} else if(config.project_config.Properties.toggle_skip_lifecycle_state==false) {
//Go to state2

I know…It’s terrible pseudo-code, but that’s how we need to low-code it! Read it like this:

if(config.project_config.Properties.toggle_skip_lifecycle_state) {
//go to state3
} else {
//go to state2

Publish the entity and create a new instance in runtime (we all know a lifecycle will be triggered at that moment!). For monitoring, we have the ‘Case Instance Manager’ artifact…Our CIM will show something like this after 2 tries (one with selected toggle; one without selected toggle):


Next one…?? Is it possible to skip more on BB level, connector level, and code level? We’ll see!

Other flags?

Let’s just jump through the list quickly and check what is possible based on what we crafted already…


The building block itself can’t be limited, but a look in the ‘Security’ BB tells me we are able to limit the ‘Read’ and ‘Update’ operations on the relationship. The ‘Create’ operation of a relationship should be limited on a form like we saw before on the property-hide functionality!

Action bar

An action bar itself can’t be limited. It shows the available actions on an entity. The default actions can be limited in the ‘Security’ BB again, the ‘Rule’ actions can be limited as already explained.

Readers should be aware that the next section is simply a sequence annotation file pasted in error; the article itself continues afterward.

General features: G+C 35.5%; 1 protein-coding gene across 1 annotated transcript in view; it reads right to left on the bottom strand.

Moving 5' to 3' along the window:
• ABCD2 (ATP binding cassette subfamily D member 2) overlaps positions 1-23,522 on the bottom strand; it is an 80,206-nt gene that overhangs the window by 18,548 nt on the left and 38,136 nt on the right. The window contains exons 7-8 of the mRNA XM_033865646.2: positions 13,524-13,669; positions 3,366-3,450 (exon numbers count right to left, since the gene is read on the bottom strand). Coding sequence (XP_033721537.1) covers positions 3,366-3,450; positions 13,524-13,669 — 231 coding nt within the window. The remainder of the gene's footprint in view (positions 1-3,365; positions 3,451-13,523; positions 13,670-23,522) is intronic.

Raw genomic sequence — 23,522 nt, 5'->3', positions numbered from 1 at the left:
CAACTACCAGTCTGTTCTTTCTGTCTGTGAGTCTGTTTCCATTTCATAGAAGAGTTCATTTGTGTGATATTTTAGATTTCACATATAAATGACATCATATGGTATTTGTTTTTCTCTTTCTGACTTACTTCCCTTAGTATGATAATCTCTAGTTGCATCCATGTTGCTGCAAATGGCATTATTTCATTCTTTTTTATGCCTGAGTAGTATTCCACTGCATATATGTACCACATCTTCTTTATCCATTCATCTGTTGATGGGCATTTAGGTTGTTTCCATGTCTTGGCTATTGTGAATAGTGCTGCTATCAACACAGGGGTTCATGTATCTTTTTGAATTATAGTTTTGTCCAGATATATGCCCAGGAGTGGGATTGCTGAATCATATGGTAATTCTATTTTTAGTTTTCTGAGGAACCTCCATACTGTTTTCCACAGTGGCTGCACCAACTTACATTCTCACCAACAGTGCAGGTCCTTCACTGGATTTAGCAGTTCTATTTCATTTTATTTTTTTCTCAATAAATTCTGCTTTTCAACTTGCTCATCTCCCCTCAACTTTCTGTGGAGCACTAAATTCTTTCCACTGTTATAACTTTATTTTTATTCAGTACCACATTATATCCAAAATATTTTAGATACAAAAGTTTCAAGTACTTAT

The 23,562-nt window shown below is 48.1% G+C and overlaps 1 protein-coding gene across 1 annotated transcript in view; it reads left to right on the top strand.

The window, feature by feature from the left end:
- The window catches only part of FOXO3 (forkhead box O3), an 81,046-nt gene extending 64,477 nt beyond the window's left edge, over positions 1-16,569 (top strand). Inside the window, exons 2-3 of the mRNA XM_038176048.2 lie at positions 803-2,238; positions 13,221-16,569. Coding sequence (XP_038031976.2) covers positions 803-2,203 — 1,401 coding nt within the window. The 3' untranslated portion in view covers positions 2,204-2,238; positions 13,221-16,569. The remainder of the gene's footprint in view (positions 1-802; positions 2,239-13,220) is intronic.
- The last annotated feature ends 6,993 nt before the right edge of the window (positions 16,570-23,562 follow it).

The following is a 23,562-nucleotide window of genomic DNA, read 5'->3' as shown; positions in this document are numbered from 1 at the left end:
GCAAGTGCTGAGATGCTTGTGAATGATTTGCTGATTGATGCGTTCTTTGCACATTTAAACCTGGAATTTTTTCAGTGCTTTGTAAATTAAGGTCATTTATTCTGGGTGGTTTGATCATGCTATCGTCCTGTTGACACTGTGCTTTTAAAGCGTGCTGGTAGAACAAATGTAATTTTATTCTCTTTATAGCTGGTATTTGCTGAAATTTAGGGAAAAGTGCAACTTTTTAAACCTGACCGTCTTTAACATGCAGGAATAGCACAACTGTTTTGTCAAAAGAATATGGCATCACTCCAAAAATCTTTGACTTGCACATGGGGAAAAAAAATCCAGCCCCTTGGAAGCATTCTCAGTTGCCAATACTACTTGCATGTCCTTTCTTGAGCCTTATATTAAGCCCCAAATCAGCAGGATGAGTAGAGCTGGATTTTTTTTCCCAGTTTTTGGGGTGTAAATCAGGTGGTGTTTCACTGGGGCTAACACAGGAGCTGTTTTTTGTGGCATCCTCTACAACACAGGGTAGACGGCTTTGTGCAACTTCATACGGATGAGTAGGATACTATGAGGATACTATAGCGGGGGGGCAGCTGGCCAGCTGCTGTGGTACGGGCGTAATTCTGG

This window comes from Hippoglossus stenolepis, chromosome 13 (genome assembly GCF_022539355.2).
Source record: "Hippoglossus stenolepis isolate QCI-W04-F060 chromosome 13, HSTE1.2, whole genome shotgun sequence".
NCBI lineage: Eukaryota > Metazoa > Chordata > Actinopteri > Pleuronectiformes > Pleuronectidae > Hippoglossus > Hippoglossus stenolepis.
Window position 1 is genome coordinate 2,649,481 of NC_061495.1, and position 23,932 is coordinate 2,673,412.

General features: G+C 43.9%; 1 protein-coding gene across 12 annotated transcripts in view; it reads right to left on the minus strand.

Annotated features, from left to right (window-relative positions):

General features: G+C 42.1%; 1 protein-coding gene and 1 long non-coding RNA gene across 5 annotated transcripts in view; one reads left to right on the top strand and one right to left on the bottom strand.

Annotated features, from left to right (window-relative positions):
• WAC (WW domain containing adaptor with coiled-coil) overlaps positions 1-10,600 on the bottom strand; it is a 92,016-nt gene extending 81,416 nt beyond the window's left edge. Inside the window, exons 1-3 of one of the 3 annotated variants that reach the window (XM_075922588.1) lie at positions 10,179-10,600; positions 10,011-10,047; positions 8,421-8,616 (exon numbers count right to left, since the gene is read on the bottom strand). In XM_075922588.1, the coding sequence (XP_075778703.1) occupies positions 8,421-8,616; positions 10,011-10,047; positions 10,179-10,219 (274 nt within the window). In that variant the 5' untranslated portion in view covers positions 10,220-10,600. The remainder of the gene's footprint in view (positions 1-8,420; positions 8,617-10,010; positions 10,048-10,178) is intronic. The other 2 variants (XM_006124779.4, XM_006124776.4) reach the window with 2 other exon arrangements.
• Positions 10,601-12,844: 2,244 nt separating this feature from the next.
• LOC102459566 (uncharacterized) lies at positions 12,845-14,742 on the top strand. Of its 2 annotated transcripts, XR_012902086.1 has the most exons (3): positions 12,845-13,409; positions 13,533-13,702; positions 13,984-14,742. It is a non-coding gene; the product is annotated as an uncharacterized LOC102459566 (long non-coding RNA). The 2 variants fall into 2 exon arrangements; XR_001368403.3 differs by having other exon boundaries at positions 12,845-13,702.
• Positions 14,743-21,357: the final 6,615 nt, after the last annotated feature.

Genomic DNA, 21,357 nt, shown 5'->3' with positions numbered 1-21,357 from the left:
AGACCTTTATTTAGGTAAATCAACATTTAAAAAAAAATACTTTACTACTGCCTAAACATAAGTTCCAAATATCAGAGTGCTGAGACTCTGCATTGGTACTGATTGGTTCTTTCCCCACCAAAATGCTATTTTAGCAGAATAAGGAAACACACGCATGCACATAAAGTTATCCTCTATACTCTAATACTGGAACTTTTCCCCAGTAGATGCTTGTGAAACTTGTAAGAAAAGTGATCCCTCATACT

Form itself

A whole form on itself can’t be limited with a real feature flag; They are used in layout panels (without any conditional options). In the latest version of the platform you can also use forms in the ‘List’ BB to create new entity instances with a certain form (also this is unconditional). So, limitation is only possible for the properties on the form (as explained already).


Layouts ‘smell’ (in terms of feature flagging) the same as forms; So, no real limitation. They can indirectly be limited based on the used panels. On the other hand, you want to toggle a functional feature most of the time. A layout is more a UI feature.


Well, no toggle features possible. We can only define a runtime security, but this is based on roles. On roles level there is also nothing to feature flag to make sure they are usable or not. A homepage can have custom actions where we can read our toggles, but that’s just a “read” action; not a “checked” action.


No toggle feature possible. I was thinking to add some smart filter on the list, but the ‘Application configuration’ entity properties can’t be selected from here. The only thing we can do is limit the “usage” action from a ‘Security’ BB point of view.


No toggling possible. It’s a UI element which we can only limit on the “update” action via the ‘Security’ BB.

Activity flow

We can limit the initialization of an activity flow in the ‘Security’ BB with a toggle feature like already shown.


This one can also be limited in its usage from within the ‘Security’ BB. Be careful too as more configuration can be dependent on this feature.

This last line of information also applies off-course for all the toggles. Always keep in mind if limited functionality has a consequence further up in the chain of information!


An easy condition (which can read our toggles) can be created which makes it possible to limit the start and stop action for the deadline policy. Also, in the ‘Security’ BB of the entity, we can limit the update action for the deadline due-date.

Lifecycle itself